Lions at Lunchtime (Magic Tree House, No. 11)

Lions at Lunchtime (Magic Tree House, No. 11)

Mary Pope Osborne

Language: English

Pages: 96

ISBN: 0679883401

Format: PDF / Kindle (mobi) / ePub

Jack and Annie are ready for their next fantasy adventure in the bestselling middle-grade series—the Magic Tree House!

"Where are the lions?"

Jack wonders when the Magic Tree House whisks him and his sister to the vast plains of Africa. Before he can find out, Annie starts to help hundreds of wildebeests cross a rushing river. Next they follow a honey of a bird and meet an awesome Masai warrior. Jack hopes any lions will just stay away. Jack is about to be very disappointed . . .

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was so good I read more and more. Then I had read all of your books, and now I hope you write lots more.—Danai K. I always read [your books] over and over … 1 time, 2 times, 3 times, 4 times.… —Yuan C. You are my best author in the world. I love your books. I read all the time. I read everywhere. My mom is like freaking out.—Ellen C. I hope you make these books for all yours and mine’s life.—Riki H. Teachers and librarians love Magic Tree House® books, too! Thank you for opening

from the grocery store. Jack’s pack was heavy. It held a big jar of peanut butter and a loaf of bread. “Are you going to have a peanut butter and jelly sandwich?” said Annie. “Or a peanut butter and honey sandwich?” Jack started to answer, but stopped. “Oh, man,” he whispered. “What is it?” said Annie. “Look at that!” said Jack. He pointed to the edge of the Frog Creek woods. In the shadows stood a small, delicate animal. It looked like a tiny deer. “It’s a sign,” whispered Annie.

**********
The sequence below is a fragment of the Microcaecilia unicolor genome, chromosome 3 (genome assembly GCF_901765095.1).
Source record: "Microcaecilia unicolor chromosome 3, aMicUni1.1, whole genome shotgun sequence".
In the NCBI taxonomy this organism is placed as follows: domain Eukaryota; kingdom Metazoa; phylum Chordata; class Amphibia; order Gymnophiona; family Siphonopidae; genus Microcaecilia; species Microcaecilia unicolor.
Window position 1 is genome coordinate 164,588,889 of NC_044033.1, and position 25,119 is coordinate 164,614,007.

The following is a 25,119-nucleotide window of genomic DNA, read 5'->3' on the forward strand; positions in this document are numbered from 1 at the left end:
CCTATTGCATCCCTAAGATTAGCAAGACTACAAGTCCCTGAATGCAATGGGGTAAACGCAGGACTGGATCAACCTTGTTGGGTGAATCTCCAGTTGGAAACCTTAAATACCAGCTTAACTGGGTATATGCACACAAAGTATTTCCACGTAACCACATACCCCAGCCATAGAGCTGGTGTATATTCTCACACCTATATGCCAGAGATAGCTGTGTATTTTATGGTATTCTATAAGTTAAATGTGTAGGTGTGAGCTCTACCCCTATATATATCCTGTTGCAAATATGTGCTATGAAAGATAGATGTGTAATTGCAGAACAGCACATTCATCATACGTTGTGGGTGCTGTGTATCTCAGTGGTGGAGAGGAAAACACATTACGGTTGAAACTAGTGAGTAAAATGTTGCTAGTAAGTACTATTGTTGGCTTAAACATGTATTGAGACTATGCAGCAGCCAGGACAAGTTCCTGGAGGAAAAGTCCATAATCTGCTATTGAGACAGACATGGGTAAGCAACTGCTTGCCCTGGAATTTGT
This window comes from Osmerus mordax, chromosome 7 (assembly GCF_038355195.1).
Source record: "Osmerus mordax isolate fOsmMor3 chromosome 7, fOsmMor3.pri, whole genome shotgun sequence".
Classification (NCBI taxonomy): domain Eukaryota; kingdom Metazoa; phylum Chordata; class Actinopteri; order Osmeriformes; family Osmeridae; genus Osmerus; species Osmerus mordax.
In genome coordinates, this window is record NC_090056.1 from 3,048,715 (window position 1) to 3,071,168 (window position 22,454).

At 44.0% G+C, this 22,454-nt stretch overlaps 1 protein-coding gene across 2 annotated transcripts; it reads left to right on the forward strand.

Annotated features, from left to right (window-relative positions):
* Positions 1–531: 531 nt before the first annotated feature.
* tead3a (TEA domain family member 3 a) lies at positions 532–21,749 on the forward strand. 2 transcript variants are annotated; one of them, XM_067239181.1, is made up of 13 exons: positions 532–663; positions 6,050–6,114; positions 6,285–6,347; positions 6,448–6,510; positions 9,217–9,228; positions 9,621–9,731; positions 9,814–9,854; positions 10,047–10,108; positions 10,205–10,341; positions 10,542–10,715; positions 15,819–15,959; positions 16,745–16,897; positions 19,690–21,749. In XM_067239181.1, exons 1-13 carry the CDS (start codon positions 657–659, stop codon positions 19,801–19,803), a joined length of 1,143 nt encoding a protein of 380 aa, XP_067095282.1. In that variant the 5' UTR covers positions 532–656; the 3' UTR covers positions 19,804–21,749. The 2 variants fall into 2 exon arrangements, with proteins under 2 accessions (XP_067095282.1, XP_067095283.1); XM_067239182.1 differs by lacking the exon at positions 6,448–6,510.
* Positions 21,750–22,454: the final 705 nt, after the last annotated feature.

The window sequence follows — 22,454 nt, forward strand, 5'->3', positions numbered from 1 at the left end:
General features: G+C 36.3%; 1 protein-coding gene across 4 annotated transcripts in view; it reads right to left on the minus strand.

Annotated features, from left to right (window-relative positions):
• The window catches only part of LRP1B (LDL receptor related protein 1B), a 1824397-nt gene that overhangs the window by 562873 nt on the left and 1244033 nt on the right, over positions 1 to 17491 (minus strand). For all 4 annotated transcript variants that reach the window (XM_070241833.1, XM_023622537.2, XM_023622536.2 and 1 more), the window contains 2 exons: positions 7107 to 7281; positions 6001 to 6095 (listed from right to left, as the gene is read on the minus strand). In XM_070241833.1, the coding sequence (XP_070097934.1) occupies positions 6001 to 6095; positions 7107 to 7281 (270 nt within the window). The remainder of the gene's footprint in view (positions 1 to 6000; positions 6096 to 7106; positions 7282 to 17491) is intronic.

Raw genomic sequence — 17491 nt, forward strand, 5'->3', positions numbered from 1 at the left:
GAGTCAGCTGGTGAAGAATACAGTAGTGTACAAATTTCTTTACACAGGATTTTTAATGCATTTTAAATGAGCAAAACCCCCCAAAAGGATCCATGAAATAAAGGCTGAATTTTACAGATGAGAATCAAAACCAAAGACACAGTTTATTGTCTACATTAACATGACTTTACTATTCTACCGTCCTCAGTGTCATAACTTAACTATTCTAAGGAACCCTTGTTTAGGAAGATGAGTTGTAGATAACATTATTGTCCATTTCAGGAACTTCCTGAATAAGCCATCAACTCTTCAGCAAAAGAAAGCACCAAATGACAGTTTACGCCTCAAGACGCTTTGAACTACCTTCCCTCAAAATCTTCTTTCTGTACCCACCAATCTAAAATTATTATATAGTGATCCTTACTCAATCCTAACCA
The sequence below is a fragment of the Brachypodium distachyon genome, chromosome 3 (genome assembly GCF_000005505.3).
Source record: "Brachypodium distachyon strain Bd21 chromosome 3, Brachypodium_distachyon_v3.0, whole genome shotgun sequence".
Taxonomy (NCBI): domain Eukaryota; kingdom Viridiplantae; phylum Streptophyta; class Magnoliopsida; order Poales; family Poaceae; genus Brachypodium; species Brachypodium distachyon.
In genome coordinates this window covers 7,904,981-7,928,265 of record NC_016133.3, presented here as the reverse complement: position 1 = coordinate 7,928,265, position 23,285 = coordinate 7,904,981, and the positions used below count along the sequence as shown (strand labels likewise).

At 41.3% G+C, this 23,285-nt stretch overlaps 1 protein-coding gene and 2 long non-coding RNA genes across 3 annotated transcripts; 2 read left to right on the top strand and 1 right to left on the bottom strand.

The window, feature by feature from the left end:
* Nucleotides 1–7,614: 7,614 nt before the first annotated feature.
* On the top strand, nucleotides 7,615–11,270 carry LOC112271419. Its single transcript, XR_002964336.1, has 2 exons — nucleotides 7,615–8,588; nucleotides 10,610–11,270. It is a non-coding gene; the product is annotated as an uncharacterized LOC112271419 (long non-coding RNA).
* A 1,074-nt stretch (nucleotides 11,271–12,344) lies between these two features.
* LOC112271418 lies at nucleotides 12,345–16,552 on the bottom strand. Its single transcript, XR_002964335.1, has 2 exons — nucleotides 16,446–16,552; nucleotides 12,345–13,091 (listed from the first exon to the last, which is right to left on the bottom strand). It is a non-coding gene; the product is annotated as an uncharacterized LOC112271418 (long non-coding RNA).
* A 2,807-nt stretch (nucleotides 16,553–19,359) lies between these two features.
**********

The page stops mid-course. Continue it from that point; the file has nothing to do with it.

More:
and zebras were on the side of the river where Jack and Annie were. Thomson’s gazelles and the big horned animals were on the other side. “Where are the lions?” said Jack. “I don’t know,” said Annie. “Do you think it’s always this crowded?” “Let’s find out,” said Jack. He picked up the book on Africa and looked at the picture of the animals. He read aloud: Every year, in late spring, thousands of zebras and gazelles and millions of wildebeests (WILL-duh-beests) migrate from the dry plains

mudhole because you were helping a million wildebeests migrate across a river.” “Right,” said Annie. “And all that was before a giraffe saved us from a lion.” “Right,” said Jack. Jack and Annie left the Frog Creek woods and started up their sunny street. They were silent for a moment. Then Jack pushed his glasses into place. “We better just say we ate our sandwiches on the way home from the store,” he said. “Right,” said Annie. “And if Mom asks why—” started Jack. “We’ll just say it’s a

Jack. “Yeah,” said Annie. “In the dark, it doesn’t even feel like our woods.” Suddenly the owl flapped near them. “Yikes!” said Annie. Jack shone his flashlight on the white bird as it rose into the sky. The owl landed on a tree branch—right next to the magic tree house. And there was Morgan le Fay, the enchantress librarian. Her long white hair gleamed in the beam of Jack’s flashlight. “Hello,” Morgan called softly in a soothing voice. “Climb up.” Jack used his flashlight to find the

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